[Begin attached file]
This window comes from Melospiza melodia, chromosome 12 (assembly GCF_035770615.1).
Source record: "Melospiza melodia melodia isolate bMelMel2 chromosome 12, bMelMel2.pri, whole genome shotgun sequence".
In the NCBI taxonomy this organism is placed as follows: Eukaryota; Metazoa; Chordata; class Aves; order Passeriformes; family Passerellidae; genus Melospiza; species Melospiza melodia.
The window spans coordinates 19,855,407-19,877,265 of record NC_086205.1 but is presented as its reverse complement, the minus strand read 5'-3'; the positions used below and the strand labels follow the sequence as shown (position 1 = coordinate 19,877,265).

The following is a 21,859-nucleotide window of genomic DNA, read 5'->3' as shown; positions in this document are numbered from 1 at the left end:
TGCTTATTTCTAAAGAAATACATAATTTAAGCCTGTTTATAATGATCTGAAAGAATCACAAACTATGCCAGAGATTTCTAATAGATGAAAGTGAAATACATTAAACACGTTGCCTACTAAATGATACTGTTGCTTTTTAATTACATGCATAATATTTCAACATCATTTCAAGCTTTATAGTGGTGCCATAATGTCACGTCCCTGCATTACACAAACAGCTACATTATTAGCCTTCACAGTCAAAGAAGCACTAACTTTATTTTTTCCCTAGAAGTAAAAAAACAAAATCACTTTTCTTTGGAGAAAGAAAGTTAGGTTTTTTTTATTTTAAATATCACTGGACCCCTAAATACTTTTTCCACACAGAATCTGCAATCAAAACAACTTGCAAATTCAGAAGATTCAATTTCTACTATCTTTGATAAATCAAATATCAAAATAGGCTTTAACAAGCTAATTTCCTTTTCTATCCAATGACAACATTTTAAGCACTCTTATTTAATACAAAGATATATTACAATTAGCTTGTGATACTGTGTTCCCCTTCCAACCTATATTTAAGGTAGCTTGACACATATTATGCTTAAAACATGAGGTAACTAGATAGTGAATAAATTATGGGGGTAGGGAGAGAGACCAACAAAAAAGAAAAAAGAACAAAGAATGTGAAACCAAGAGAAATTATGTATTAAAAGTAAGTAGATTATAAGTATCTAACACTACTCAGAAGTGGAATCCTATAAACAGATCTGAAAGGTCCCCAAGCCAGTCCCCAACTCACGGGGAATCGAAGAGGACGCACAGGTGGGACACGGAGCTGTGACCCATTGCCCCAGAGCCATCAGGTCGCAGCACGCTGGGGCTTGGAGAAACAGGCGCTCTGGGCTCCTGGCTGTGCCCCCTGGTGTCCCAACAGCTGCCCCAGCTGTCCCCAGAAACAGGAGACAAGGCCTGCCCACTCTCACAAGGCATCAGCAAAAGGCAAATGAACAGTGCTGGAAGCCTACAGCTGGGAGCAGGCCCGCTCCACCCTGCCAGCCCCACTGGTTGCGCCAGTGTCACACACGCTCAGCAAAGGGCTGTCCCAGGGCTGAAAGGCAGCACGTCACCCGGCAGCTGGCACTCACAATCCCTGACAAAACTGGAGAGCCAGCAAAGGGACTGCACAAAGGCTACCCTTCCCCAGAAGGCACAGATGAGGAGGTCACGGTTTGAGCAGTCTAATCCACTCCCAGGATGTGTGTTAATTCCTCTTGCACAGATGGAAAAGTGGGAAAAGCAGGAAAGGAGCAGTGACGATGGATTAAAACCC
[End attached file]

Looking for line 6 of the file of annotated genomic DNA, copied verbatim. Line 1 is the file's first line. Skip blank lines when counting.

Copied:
TGCTTATTTCTAAAGAAATACATAATTTAAGCCTGTTTATAATGATCTGAAAGAATCACAAACTATGCCAGAGATTTCTAATAGATGAAAGTGAAATACATTAAACACGTTGCCTACTAAATGATACTGTTGCTTTTTAATTACATGCATAATATTTCAACATCATTTCAAGCTTTATAGTGGTGCCATAATGTCACGTCCCTGCATTACACAAACAGCTACATTATTAGCCTTCACAGTCAAAGAAGCACTAACTTTATTTTTTCCCTAGAAGTAAAAAAACAAAATCACTTTTCTTTGGAGAAAGAAAGTTAGGTTTTTTTTATTTTAAATATCACTGGACCCCTAAATACTTTTTCCACACAGAATCTGCAATCAAAACAACTTGCAAATTCAGAAGATTCAATTTCTACTATCTTTGATAAATCAAATATCAAAATAGGCTTTAACAAGCTAATTTCCTTTTCTATCCAATGACAACATTTTAAGCACTCTTATTTAATACAAAGATATATTACAATTAGCTTGTGATACTGTGTTCCCCTTCCAACCTATATTTAAGGTAGCTTGACACATATTATGCTTAAAACATGAGGTAACTAGATAGTGAATAAATTATGGGGGTAGGGAGAGAGACCAACAAAAAAGAAAAAAGAACAAAGAATGTGAAACCAAGAGAAATTATGTATTAAAAGTAAGTAGATTATAAGTATCTAACACTACTCAGAAGTGGAATCCTATAAACAGATCTGAAAGGTCCCCAAGCCAGTCCCCAACTCACGGGGAATCGAAGAGGACGCACAGGTGGGACACGGAGCTGTGACCCATTGCCCCAGAGCCATCAGGTCGCAGCACGCTGGGGCTTGGAGAAACAGGCGCTCTGGGCTCCTGGCTGTGCCCCCTGGTGTCCCAACAGCTGCCCCAGCTGTCCCCAGAAACAGGAGACAAGGCCTGCCCACTCTCACAAGGCATCAGCAAAAGGCAAATGAACAGTGCTGGAAGCCTACAGCTGGGAGCAGGCCCGCTCCACCCTGCCAGCCCCACTGGTTGCGCCAGTGTCACACACGCTCAGCAAAGGGCTGTCCCAGGGCTGAAAGGCAGCACGTCACCCGGCAGCTGGCACTCACAATCCCTGACAAAACTGGAGAGCCAGCAAAGGGACTGCACAAAGGCTACCCTTCCCCAGAAGGCACAGATGAGGAGGTCACGGTTTGAGCAGTCTAATCCACTCCCAGGATGTGTGTTAATTCCTCTTGCACAGATGGAAAAGTGGGAAAAGCAGGAAAGGAGCAGTGACGATGGATTAAAACCC